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Q: Is a single two stage LNA enough gain for DSN reception? I've read somewhere on the UHF-Satcom site that some people have used a single LNA at the feed and another single stage amplifier just before the filter in the down converter. Do I really need two of these or is one enough?

A: Generally one preamplifier directly at the feed will suffice - as long as it has enough gain to overcome the connector losses, the losses in the coax that feeds the mixer, and the loss in the mixer. Using good quality new semi rigid like RG402 / UT141 will result in a loss of about 1.4dB per metre. If the feed has a cut-off frequency around 8GHz, then the image noise will be small so you can probably get away without the second.

A typical X-Band home-built LNA can be seen below:

Xlna 4

Q: What is the minimum dish size that is useable to receive space probes like the MRO?

A: It is possible to use dishes under 1m, but the signals will be extremely weak and really only visible in an FFT display program such as Spectran. If you aim for a dish of 1.2m to 1.8m as a minimum, signals will still be weak, but most likely copyable in CW bandwidth. As a rule of thumb, use the biggest dish you can lay your hands on!

The 1.8M antenna in use at UHF-Satcom.com can be seen below during a Yutu / Chang'e'3 tracking session:

Dsn dishDsn dish1

Q: How hard is it to align the dish on a space probe?

A: This all depends on the size of the dish. For example with the 1.8m dish, you have to point within a degree or two. This is easy with a calibrated azimuth dish mount and by using an digital spirit level for the elevation. The parameters from JPL Horizons are accurate and can be relied on to be correct.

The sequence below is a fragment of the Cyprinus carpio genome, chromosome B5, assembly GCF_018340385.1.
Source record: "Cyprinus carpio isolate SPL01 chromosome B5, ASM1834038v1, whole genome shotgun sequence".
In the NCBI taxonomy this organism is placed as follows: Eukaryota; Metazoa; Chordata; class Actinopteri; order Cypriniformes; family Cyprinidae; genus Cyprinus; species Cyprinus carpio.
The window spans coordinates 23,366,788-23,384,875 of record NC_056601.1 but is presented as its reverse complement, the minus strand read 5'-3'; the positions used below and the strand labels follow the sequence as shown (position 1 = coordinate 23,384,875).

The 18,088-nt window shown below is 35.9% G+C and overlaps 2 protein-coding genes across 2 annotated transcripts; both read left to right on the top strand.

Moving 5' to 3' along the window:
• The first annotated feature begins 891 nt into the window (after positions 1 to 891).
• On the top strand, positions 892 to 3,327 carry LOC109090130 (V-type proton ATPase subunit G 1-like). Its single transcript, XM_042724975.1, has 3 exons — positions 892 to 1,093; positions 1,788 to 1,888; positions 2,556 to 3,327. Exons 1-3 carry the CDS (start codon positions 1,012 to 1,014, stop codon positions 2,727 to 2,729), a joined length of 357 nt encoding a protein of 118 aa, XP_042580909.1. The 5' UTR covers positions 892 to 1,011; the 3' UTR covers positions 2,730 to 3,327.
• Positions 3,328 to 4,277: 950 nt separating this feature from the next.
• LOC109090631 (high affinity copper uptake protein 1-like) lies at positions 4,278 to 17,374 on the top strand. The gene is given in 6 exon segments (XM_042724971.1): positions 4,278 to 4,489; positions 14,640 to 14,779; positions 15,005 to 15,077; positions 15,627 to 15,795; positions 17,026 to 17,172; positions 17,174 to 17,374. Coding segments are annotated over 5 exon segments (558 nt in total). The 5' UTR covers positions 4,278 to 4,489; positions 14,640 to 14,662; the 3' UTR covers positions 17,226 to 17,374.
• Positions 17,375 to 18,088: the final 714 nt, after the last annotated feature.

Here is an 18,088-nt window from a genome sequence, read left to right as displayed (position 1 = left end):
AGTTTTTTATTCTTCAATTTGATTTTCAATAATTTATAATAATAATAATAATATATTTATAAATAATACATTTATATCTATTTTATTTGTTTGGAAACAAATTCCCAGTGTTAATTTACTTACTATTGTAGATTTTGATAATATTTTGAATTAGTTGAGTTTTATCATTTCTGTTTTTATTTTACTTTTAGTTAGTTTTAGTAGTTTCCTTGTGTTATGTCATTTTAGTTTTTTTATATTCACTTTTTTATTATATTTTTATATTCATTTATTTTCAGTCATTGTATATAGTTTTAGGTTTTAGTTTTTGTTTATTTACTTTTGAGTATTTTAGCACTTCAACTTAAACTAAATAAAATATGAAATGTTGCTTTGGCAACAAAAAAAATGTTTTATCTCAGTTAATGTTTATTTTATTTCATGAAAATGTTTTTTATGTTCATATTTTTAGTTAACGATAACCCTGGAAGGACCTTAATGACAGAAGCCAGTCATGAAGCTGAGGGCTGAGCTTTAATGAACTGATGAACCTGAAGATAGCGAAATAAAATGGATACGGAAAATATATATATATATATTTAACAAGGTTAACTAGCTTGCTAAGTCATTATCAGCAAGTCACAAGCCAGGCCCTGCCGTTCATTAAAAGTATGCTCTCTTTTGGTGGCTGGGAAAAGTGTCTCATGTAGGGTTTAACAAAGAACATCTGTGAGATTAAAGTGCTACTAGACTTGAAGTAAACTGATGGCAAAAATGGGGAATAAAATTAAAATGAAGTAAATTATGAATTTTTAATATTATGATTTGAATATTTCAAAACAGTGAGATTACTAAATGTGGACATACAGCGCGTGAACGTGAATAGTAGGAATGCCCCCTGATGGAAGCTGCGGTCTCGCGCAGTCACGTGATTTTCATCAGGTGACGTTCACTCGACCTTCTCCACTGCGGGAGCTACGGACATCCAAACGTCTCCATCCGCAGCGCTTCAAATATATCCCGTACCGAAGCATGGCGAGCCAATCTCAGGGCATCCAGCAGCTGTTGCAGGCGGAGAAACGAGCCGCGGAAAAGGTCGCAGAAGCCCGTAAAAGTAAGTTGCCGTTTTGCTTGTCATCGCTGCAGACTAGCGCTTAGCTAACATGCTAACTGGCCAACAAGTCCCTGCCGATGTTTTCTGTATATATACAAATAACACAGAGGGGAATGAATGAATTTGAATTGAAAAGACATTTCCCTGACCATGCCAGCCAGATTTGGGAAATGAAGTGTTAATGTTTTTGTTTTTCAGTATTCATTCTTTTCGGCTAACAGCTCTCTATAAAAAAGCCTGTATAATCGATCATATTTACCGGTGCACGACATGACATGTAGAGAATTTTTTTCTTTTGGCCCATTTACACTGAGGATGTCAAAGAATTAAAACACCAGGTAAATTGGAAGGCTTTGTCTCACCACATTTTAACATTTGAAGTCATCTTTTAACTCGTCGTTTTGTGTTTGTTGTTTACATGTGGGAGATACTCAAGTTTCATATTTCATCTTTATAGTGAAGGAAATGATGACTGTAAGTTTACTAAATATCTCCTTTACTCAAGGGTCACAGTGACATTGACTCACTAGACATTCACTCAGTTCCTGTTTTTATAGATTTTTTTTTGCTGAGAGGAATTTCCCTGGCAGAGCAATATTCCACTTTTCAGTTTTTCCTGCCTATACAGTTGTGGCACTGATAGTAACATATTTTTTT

Q: What about tuning in the signal? How critical is it?

A: The tuning is fairly critical, but really you need a local oscillator that you can trust as being stable and on a known frequency. The most simple method is to build a 10MHz ovened oscillator (such as the G8ACE ovened reference oscillator), and lock it to GPS (with a G4JNT GPSDO), or buy a Rubidium frequency standard. Remember with an 8GHz Local oscillator, the 10MHz reference is multiplied up 800 times, this means that a 10Hz error in your 10MHz oscillator will result in a 8KHz error at 8GHz meaning that you will not receive the weak signal from the space craft!

Q: I am interested in building a DSN receive system. How easy is it to source information on building a local oscillator of 7GHz, or is there a source of second hand 7Ghz oscillators that are accessible to home brewers?

A: The easiest option is to look on eBay for the 8GHz oscillators from the likes of m/a-com, continental microwave and frequency west. These usually require a 100MHz reference signal to lock the main cavity to, the output of which is then multiplied up to 7 or 8 GHz depending on the filters in the phase locked oscillator block. It should also be possible to modify the 'multi-8' frequency multiplier from F6BVA to give a 7 or 8 GHz output. DB6NT also sells an off the shelf down converter for 8.4GHz, details here. Local oscillators from DF9NP are highly recommended, details here

An older converter used is shown below; this used a pair of brick PLL oscillators driven by a GPS derived 100MHz signal source:


This is the current dual-band X-Band converter in use at UHF-Satcom; a pair of DF9NP PLL oscillators running at 3.5GHz and 4GHz, both of which are doubled using a FET doubler followed by a tight filter to give 7GHz and 8GHz LO's which are switched into the mixer. Front end filters are switched giving access to mil-sat or DSN bands:

New conv

Q: I need to source a low noise amplifier for 8.4GHz, where can I get one.

A: There are several options, DB6NT of Kuhne electronics in Germany does a very very nice waveguide input version. In the UK, G3WDG makes and sells a SMA connectorised version, details here.